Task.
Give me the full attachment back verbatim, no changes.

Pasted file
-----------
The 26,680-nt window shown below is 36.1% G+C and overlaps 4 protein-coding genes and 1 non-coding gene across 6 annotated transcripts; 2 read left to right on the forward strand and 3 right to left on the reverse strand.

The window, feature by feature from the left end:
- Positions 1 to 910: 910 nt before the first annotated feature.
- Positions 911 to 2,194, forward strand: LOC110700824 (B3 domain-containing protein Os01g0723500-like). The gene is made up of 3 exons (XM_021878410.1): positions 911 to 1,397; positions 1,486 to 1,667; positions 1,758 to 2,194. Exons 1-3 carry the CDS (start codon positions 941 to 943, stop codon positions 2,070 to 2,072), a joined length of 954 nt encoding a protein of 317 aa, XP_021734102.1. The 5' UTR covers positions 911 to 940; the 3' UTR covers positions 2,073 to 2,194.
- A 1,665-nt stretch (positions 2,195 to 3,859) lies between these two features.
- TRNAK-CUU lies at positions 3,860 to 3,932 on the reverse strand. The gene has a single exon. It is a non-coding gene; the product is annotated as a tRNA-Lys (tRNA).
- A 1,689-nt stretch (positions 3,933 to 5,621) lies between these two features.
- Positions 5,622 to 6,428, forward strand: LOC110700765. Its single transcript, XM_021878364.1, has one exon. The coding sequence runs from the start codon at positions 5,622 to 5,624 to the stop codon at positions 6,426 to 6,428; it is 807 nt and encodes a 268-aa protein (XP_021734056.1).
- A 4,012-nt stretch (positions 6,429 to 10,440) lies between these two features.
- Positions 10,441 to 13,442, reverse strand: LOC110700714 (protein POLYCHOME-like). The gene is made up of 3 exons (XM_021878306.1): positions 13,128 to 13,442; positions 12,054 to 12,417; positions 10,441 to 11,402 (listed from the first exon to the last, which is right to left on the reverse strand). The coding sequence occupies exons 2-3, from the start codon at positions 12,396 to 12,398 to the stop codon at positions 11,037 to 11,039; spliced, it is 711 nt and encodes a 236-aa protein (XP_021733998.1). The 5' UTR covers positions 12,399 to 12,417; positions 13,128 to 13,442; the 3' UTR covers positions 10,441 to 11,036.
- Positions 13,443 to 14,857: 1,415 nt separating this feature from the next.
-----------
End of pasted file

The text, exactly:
The 26,680-nt window shown below is 36.1% G+C and overlaps 4 protein-coding genes and 1 non-coding gene across 6 annotated transcripts; 2 read left to right on the forward strand and 3 right to left on the reverse strand.

The window, feature by feature from the left end:
- Positions 1 to 910: 910 nt before the first annotated feature.
- Positions 911 to 2,194, forward strand: LOC110700824 (B3 domain-containing protein Os01g0723500-like). The gene is made up of 3 exons (XM_021878410.1): positions 911 to 1,397; positions 1,486 to 1,667; positions 1,758 to 2,194. Exons 1-3 carry the CDS (start codon positions 941 to 943, stop codon positions 2,070 to 2,072), a joined length of 954 nt encoding a protein of 317 aa, XP_021734102.1. The 5' UTR covers positions 911 to 940; the 3' UTR covers positions 2,073 to 2,194.
- A 1,665-nt stretch (positions 2,195 to 3,859) lies between these two features.
- TRNAK-CUU lies at positions 3,860 to 3,932 on the reverse strand. The gene has a single exon. It is a non-coding gene; the product is annotated as a tRNA-Lys (tRNA).
- A 1,689-nt stretch (positions 3,933 to 5,621) lies between these two features.
- Positions 5,622 to 6,428, forward strand: LOC110700765. Its single transcript, XM_021878364.1, has one exon. The coding sequence runs from the start codon at positions 5,622 to 5,624 to the stop codon at positions 6,426 to 6,428; it is 807 nt and encodes a 268-aa protein (XP_021734056.1).
- A 4,012-nt stretch (positions 6,429 to 10,440) lies between these two features.
- Positions 10,441 to 13,442, reverse strand: LOC110700714 (protein POLYCHOME-like). The gene is made up of 3 exons (XM_021878306.1): positions 13,128 to 13,442; positions 12,054 to 12,417; positions 10,441 to 11,402 (listed from the first exon to the last, which is right to left on the reverse strand). The coding sequence occupies exons 2-3, from the start codon at positions 12,396 to 12,398 to the stop codon at positions 11,037 to 11,039; spliced, it is 711 nt and encodes a 236-aa protein (XP_021733998.1). The 5' UTR covers positions 12,399 to 12,417; positions 13,128 to 13,442; the 3' UTR covers positions 10,441 to 11,036.
- Positions 13,443 to 14,857: 1,415 nt separating this feature from the next.